We must give them permission to be scared, struggling, fallible people in the process of learning and growing — just like us. This is the greatest need they have.
I realize the job of a parent is also to guide and teach (along with providing unconditional love). The problem is that unconditional love must come first, or an environment of defensiveness is created where no learning can happen. When people feel judgment and criticism, their walls go up and they shut you off.
Besides, the best way to teach is by example. If your children feel disapproved of, they won’t stick around long enough to see your example.
I would recommend showing your son and his girlfriend that they are more important than your policy about marriage — especially since your unconditional love will bring their walls down, and it may give you the opportunity to share your beliefs with them down the road. It will also show them what your religion is really about: love.
Admit you were wrong and apologize for being fallible and human. Tell them you would love to have both of them in your home.
At least that’s my opinion — but you should listen to the voice of your inner truth to find the right answer for you.
The following passage is from the book “The Measure of Our Success” by Marian Edelman. It is her prayer to her children.
“I seek your forgiveness for all the times … I talked when I should have listened, got angry when I should have been patient, feared when I should have delighted, scolded when I should have encouraged, criticized when I should have complimented, said no when I should have said yes and said yes when I should have said no. I did not know a whole lot about parenting or how to ask for help. I often tried too hard and wanted and demanded so much and mistakenly tried to mold you into my image of what I wanted you to be, rather than discovering and nourishing you as you grew.”
Our children need to know they don’t have to be perfect to be loved.
Principle: Love is always the right answer.
Kimberly Giles is the founder and president of www.ldslifecoaching.com and www.claritypointcoaching.com. She is a sought after life coach and popular speaker. Watch her on KSL TV every Monday between 6 and 7 a.m. Follow her on Twitter @coachkimgiles
I'd like advice on how to help someone who's going through a personal crisis. I know being a shoulder to cry on goes a long way, but what about when it's time to help the person get back on their feet? I have a hard time knowing when to offer advice and when to let the person find their own answers. How do I offer suggestions and guidance without pushing someone too far in one direction or another?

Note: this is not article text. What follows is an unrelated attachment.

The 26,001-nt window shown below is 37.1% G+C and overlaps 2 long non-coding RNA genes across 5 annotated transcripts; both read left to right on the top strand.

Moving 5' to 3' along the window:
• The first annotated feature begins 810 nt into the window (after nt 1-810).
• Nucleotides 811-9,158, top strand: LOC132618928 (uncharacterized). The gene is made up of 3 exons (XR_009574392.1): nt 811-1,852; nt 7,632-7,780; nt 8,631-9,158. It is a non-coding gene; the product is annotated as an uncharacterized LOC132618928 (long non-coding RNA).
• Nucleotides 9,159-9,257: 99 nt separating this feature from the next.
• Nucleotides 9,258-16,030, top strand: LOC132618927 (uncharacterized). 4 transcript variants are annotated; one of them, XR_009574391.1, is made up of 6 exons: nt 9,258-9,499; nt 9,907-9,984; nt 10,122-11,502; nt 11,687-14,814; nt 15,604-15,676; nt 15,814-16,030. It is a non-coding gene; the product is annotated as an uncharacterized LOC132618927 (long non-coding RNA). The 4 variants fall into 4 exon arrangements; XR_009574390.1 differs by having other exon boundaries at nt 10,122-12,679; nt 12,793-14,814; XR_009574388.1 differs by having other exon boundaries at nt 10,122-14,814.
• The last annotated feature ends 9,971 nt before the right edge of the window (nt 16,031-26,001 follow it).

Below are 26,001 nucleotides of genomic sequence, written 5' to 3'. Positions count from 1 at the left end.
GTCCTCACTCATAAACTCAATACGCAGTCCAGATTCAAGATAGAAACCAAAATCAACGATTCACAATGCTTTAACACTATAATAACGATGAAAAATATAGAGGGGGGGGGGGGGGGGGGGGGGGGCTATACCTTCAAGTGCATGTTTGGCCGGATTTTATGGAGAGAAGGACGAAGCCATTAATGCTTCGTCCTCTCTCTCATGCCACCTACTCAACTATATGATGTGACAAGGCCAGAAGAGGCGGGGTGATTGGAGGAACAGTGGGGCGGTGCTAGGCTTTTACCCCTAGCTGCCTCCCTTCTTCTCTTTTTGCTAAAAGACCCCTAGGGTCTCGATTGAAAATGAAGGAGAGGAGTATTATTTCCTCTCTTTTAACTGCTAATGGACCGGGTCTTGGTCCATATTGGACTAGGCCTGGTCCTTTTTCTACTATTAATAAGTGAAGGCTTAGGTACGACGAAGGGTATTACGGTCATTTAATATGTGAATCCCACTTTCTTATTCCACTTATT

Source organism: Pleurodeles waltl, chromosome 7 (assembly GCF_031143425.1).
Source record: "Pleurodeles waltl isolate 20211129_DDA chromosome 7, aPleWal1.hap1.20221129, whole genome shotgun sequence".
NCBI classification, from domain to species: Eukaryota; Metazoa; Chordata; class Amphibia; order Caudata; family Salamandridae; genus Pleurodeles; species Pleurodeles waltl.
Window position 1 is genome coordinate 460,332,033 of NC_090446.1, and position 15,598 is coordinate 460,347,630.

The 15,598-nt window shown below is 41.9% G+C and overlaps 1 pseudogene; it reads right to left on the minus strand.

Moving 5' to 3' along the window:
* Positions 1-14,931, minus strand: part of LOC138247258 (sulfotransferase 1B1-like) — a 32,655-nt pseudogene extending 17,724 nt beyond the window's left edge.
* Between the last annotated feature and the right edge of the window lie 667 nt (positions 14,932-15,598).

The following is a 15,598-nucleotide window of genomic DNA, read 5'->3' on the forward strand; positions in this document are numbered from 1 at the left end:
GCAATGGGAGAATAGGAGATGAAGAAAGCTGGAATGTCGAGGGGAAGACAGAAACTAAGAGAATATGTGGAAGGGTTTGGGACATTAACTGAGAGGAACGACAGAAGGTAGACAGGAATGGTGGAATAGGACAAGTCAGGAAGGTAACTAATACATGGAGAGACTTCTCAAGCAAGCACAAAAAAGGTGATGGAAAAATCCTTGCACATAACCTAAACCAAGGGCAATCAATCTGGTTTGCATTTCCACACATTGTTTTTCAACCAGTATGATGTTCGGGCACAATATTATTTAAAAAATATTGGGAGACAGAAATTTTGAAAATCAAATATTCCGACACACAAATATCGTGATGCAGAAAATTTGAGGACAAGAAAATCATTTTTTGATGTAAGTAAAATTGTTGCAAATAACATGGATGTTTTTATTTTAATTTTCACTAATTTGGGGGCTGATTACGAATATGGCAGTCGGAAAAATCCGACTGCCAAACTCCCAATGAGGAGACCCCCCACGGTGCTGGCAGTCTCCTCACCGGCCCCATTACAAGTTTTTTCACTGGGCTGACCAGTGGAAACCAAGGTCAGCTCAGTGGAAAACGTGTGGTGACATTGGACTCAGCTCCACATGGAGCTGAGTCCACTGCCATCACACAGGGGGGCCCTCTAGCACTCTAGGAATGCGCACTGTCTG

You’re asking for advice for giving advice? I love this question because it gives me the opportunity to share the core principles behind my LIFEadvice articles.
Here are my tips for giving good advice to others…
Principle: Listening is what they need most.
Listening to someone validates who they are at the deepest level. Being an active listener is more than just nodding and repeating what they say, though. A good listener is also a good question asker.
You can help someone find the answers they are looking for on their own by just asking questions that help them look at the problem from different perspectives. The most powerful way to help someone is empowering them to help themselves.
Principle: The person seeking advice is the one entitled to inspiration about his or her situation.
As a life coach, I have learned most people already know the answer to the question they are asking, they just don’t trust their own judgment. Don't let them use you as a crutch. It doesn't serve them.
Keep asking questions about what they think and feel until they own their inner truth. This technique leaves room for their inner guidance to direct them. All the answers they need (and are entitled to), God and the universe will provide for them right on time. If they aren’t getting the answer yet, they may not be ready for it. Don’t knock yourself out trying to explain a solution – if they can’t see it, they aren't ready.
When they are ready and if you are the right teacher for this lesson, you will be inspired with the right words to say. If the right words aren’t coming, trust there is a reason and keep listening.
Principle: Listen for inspiration.